Stories of encounters with supernatural beings are especially likely to be retold, passed on, and embellished due to their descriptions of standard ontological categories (person, artifact, animal, plant, natural object) with counterintuitive properties (humans that are invisible, houses that remember what happened in them, etc.).[206] As belief in deities spread, humans may have attributed anthropomorphic thought processes to them,[207] leading to the idea of leaving offerings to the gods and praying to them for assistance,[207] ideas which are seen in all cultures around the world.[200]

Sociologists of religion have proposed that the personality and characteristics of deities may reflect a culture's sense of self-esteem and that a culture projects its revered values into deities and in spiritual terms. The cherished, desired or sought human personality is congruent with the personality it defines to be gods.[199] Lonely and fearful societies tend to invent wrathful, violent, submission-seeking deities, while happier and secure societies tend to invent loving, non-violent, compassionate deities.[199]Émile Durkheim states that gods represent an extension of human social life to include supernatural beings. According to Matt Rossano, God concepts may be a means of enforcing morality and building more cooperative community groups.[208]

See also[edit]

Wikiquote has quotations related to: Deity


  1. ^ abcO'Brien, Jodi (2009). Encyclopedia of Gender and Society. Los Angeles: Sage. p. 191. ISBN . Retrieved 28 June 2017.
  2. ^Stevenson, Angus (2010). Oxford Dictionary of English (3rd ed.). New York: Oxford University Press. p. 461. ISBN . Retrieved 28 June 2017.
  3. ^Littleton, C. Scott (2005). Gods, Goddesses, and Mythology. New York: Marshall Cavendish. p. 378. ISBN . Retrieved 28 June 2017.
  4. ^Becking, Bob; Dijkstra, Meindert; Korpel, Marjo; Vriezen, Karel (2001). Only One God?: Monotheism in Ancient Israel and the Veneration of the Goddess Asherah. London: New York. p. 189. ISBN . Retrieved 28 June 2017.
  5. ^Korte, Anne-Marie; Haardt, Maaike De (2009). The Boundaries of Monotheism: Interdisciplinary Explorations Into the Foundations of Western Monotheism. Brill. p. 9. ISBN . Retrieved 28 June 2017.
  6. ^Brown, Jeannine K. (2007). Scripture as Communication: Introducing Biblical Hermeneutics. Baker Academic. p. 72. ISBN . Retrieved 28 June 2017.
  7. ^Taliaferro, Charles; Harrison, Victoria S.; Goetz, Stewart (2012). The Routledge Companion to Theism. Routledge. pp. 78–79. ISBN . Retrieved 28 June 2017.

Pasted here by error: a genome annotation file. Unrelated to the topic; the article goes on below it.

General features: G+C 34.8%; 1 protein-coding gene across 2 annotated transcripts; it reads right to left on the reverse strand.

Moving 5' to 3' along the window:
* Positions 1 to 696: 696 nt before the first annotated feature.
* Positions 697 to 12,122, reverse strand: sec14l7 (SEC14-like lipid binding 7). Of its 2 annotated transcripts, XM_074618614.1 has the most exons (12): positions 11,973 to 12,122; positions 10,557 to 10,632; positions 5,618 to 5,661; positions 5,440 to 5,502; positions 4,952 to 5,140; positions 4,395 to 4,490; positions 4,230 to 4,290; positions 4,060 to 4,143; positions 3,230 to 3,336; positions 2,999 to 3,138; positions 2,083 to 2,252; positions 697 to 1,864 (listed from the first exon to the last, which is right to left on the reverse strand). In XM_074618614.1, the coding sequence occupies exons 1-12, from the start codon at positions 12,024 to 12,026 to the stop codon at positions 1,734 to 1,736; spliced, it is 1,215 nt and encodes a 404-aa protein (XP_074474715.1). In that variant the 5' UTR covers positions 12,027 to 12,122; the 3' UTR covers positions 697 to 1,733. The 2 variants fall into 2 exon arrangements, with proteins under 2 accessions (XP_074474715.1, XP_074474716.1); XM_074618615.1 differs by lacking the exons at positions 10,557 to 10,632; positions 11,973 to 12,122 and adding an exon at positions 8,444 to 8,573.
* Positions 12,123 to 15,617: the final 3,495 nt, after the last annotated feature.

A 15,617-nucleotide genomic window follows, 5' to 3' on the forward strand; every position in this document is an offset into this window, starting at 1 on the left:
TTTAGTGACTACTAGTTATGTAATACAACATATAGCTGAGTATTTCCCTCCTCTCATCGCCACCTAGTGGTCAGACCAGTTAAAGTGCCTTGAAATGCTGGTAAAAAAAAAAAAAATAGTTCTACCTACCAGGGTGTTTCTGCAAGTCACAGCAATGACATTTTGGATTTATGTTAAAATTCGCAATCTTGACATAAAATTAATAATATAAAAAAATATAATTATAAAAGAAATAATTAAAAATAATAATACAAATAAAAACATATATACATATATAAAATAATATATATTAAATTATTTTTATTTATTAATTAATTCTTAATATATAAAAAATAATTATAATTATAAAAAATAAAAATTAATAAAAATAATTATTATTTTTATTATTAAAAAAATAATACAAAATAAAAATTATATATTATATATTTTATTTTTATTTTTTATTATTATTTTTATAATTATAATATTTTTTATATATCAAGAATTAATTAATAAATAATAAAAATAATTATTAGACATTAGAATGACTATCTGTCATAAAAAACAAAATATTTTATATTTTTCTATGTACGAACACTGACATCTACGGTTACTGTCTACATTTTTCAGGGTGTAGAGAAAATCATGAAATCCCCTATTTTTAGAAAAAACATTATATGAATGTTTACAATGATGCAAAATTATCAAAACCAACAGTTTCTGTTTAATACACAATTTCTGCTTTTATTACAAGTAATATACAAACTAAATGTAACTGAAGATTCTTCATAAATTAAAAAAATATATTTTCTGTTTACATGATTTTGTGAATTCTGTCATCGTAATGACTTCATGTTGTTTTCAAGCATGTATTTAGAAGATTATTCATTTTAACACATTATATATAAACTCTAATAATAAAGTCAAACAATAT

8. ^ abReat, N. Ross; Perry, Edmund F. (1991). A World Theology: The Central Spiritual Reality of Humankind. Cambridge University Press. pp. 73–75. ISBN . Retrieved 28 June 2017.
  9. ^ abcdeKeown, Damien (2013). Buddhism: A Very Short Introduction (New ed.). Oxford: Oxford University Press. ISBN . Retrieved 22 June 2017.
  10. ^ abcdefBullivant, Stephen; Ruse, Michael (2013). The Oxford Handbook of Atheism. Oxford University Publishing. ISBN . Retrieved 22 June 2017.
  11. ^ abTaliaferro, Charles; Marty, Elsa J. (2010). A Dictionary of Philosophy of Religion. A&C Black. pp. 98–99. ISBN .
  12. ^Trigger, Bruce G. (2003). Understanding Early Civilizations: A Comparative Study (1st ed.). Cambridge University Press. pp. 473–74. ISBN .
  13. ^ abcdHood, Robert Earl (1990). Must God Remain Greek?: Afro Cultures and God-talk. Fortress Press. pp. 128–29. ISBN .
  14. ^ abTrigger, Bruce G. (2003). Understanding Early Civilizations: A Comparative Study (1st ed.). Cambridge: Cambridge University Press. pp. 441–42. ISBN .
Sours: https://en.wikipedia.org/wiki/Deity
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Pagan Gods
The Old Gods
Legion of Doom


Others Dimensions

Deities, also called Gods, are a race of powerful, immortal beings who control all of the forces of nature, magic, and who ruled over the Earth, animals and mortals. They are worshiped by mortals and can procreate with them to birth Demigods.

Deities better known as pagan gods, or more accurately, The Old Gods - are a race of immortal supernatural entities, with each being a prime authority in the religion or pantheon that they established or belonged to. Despite having a role in the human ancient religions and possessing free will, the plurality of them are cruel, petty, uncaring, and only concerned with themselves and their survival. Some of them are neutral or indifferent to humans, and a handful of them have even been shown to be acting in accordance to the well being of humanity (like Prometheus), but most who appeared so far were evil. Many of them were known to have a taste for human flesh and were confirmed to use humans as a food source, as well as accepting offerings like virgin sacrifices.